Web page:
Videos are one of the most popular – and most powerful – ways of disseminating and discussing information. It has been used in some wonderful ways to showcase Indigenous communities for documentaries, re-mixing, and preservation.
The first video that comes to mind for me is a music video done for the song “Cups” (original in 2012 done by Lulu and the Lampshades, remade by Anna Kendricks). The song is performed by Berens River School in the Berens River First Nations community in Manitoba. The effect is beautiful, and it shows some of the issues with reservation life in Canada.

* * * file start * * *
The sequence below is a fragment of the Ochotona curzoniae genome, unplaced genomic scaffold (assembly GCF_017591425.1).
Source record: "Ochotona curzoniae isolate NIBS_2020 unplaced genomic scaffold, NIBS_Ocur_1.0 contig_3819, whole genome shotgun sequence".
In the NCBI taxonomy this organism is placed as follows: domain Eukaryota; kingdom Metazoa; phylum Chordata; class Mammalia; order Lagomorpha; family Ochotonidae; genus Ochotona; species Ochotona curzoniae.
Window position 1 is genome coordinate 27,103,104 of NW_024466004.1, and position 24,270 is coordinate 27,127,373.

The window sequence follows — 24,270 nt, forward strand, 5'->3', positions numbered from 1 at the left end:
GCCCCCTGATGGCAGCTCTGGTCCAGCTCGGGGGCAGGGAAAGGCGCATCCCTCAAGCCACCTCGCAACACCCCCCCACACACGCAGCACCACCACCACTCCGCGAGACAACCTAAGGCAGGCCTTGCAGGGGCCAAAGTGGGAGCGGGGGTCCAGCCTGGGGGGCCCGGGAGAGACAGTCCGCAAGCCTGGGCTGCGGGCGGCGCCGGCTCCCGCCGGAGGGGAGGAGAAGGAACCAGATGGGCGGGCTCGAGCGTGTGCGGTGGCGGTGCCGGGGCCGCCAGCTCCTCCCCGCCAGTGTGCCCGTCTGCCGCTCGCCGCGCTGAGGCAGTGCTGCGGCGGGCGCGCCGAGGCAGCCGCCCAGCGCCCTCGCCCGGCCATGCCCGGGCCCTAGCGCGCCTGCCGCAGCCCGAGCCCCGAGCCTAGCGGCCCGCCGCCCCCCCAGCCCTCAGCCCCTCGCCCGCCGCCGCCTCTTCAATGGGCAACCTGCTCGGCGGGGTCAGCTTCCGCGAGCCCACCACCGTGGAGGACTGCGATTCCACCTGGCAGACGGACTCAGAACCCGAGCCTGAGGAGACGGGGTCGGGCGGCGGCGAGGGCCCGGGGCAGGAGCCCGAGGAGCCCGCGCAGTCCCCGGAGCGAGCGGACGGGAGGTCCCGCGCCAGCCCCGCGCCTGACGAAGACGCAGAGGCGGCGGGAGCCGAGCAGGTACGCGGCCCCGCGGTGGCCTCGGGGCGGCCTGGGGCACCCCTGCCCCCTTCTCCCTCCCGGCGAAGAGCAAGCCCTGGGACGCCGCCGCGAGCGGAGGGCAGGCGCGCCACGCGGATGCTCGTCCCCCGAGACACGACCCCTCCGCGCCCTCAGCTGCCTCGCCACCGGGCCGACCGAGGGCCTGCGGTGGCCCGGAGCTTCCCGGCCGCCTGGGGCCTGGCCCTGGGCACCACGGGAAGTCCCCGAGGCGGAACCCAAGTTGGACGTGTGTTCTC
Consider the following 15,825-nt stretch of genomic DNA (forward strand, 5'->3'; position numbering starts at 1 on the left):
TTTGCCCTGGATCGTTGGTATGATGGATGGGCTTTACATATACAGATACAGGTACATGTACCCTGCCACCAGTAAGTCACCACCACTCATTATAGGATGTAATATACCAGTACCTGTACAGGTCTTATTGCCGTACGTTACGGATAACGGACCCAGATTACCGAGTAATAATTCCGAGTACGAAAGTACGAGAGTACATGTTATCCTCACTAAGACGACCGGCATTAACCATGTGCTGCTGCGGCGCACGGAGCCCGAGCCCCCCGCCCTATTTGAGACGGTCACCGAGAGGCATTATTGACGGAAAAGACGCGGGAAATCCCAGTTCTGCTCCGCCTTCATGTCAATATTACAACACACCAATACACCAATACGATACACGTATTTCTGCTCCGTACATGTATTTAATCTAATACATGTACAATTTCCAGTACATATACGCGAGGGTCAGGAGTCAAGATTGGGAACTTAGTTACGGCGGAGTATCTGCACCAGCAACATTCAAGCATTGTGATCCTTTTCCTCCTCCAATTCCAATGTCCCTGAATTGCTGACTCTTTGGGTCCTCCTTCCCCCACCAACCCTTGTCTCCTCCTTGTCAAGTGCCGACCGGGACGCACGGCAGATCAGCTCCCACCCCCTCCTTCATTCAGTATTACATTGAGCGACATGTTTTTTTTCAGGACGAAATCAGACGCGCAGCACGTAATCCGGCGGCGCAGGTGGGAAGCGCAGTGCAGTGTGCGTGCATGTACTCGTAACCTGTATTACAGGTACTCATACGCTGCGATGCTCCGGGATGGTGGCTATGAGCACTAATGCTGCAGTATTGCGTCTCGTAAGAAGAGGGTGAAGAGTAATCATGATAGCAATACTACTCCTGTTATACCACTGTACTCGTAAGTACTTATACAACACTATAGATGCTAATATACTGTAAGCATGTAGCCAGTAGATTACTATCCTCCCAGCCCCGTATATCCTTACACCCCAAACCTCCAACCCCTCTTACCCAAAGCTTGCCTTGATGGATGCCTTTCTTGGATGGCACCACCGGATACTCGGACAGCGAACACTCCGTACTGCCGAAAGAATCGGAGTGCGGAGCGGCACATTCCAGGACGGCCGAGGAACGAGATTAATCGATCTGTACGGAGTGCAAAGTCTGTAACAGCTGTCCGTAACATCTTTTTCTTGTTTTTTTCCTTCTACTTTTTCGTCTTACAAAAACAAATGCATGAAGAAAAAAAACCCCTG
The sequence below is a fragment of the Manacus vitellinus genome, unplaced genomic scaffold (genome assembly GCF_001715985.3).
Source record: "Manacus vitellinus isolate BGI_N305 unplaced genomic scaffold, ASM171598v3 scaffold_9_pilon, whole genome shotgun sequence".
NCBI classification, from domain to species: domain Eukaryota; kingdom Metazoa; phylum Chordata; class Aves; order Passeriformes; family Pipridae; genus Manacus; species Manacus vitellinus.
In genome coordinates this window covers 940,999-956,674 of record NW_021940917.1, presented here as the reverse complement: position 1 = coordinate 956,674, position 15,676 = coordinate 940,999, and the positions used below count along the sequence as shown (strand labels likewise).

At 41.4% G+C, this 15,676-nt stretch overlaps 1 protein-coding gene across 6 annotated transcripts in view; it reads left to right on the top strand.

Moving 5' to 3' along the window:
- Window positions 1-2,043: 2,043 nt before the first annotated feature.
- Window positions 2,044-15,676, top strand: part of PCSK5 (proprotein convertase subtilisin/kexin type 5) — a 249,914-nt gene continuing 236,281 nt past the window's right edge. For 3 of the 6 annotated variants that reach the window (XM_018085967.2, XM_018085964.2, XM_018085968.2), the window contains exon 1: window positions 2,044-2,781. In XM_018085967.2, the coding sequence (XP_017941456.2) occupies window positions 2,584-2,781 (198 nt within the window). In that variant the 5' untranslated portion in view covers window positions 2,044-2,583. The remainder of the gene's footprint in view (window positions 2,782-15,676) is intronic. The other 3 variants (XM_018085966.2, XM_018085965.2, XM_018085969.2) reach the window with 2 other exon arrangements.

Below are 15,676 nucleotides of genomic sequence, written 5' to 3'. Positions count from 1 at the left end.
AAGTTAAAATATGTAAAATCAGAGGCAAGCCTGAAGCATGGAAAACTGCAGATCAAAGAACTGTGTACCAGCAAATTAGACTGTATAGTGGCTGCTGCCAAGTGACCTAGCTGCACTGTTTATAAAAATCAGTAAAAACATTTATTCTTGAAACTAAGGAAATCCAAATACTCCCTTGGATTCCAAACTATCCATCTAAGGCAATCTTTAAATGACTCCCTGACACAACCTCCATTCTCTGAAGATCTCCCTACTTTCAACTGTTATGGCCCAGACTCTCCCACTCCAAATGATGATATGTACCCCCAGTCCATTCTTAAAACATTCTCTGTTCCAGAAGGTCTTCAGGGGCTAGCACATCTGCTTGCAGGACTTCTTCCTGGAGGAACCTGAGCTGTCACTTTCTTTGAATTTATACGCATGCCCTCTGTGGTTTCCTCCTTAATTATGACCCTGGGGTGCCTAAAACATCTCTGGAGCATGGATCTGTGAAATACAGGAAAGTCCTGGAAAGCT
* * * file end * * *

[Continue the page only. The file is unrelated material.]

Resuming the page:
Open source video software is fairly common, with some breakdowns of different options available on various websites. This one, which is called “A Quick Guide to the 5 Best Open Source Video Editing Software” was one I found particularly helpful for beginners, as it runs through some format options as well.
Examples of indigenous conservation through videos is extensive, but an excellent place to start is the National Geographic “Enduring Voices” video and image section. As I sort through more options, I will update this page of the blog.
As a quick aside, I also wanted to bring up an article that was published in The New Yorker on November 17, 2014: “Could a Video Game Help to Preserve Inuit Culture?” The article is worth a read for the content alone, but if there is anyone interested in making their own video game, there is open source software for that too! “How to Make a Video Game (Experience Not Required)” looks at a few open-source and affordable options.